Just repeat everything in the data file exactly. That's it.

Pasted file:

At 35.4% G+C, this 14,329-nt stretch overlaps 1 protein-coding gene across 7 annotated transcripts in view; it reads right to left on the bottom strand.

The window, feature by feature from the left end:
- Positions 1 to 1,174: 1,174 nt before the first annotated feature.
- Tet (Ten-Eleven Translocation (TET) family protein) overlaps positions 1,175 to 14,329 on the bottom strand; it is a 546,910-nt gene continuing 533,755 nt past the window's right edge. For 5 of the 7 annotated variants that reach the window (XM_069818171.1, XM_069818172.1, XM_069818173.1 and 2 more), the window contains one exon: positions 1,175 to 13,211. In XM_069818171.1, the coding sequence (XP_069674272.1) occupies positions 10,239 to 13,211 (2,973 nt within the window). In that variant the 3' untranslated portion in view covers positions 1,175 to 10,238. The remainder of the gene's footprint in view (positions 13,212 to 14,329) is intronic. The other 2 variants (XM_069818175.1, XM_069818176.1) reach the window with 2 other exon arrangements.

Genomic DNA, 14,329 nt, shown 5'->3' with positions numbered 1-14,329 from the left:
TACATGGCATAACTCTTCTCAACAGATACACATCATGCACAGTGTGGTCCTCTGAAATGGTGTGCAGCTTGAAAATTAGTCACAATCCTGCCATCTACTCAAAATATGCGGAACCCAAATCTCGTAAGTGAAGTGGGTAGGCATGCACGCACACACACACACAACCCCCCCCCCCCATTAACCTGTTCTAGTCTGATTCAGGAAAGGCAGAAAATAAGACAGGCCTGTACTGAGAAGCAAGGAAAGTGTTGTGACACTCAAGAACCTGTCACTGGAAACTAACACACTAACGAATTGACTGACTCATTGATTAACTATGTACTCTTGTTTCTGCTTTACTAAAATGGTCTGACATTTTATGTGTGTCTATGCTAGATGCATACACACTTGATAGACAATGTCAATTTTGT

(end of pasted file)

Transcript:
At 35.4% G+C, this 14,329-nt stretch overlaps 1 protein-coding gene across 7 annotated transcripts in view; it reads right to left on the bottom strand.

The window, feature by feature from the left end:
- Positions 1 to 1,174: 1,174 nt before the first annotated feature.
- Tet (Ten-Eleven Translocation (TET) family protein) overlaps positions 1,175 to 14,329 on the bottom strand; it is a 546,910-nt gene continuing 533,755 nt past the window's right edge. For 5 of the 7 annotated variants that reach the window (XM_069818171.1, XM_069818172.1, XM_069818173.1 and 2 more), the window contains one exon: positions 1,175 to 13,211. In XM_069818171.1, the coding sequence (XP_069674272.1) occupies positions 10,239 to 13,211 (2,973 nt within the window). In that variant the 3' untranslated portion in view covers positions 1,175 to 10,238. The remainder of the gene's footprint in view (positions 13,212 to 14,329) is intronic. The other 2 variants (XM_069818175.1, XM_069818176.1) reach the window with 2 other exon arrangements.

Genomic DNA, 14,329 nt, shown 5'->3' with positions numbered 1-14,329 from the left:
TACATGGCATAACTCTTCTCAACAGATACACATCATGCACAGTGTGGTCCTCTGAAATGGTGTGCAGCTTGAAAATTAGTCACAATCCTGCCATCTACTCAAAATATGCGGAACCCAAATCTCGTAAGTGAAGTGGGTAGGCATGCACGCACACACACACACAACCCCCCCCCCCCATTAACCTGTTCTAGTCTGATTCAGGAAAGGCAGAAAATAAGACAGGCCTGTACTGAGAAGCAAGGAAAGTGTTGTGACACTCAAGAACCTGTCACTGGAAACTAACACACTAACGAATTGACTGACTCATTGATTAACTATGTACTCTTGTTTCTGCTTTACTAAAATGGTCTGACATTTTATGTGTGTCTATGCTAGATGCATACACACTTGATAGACAATGTCAATTTTGT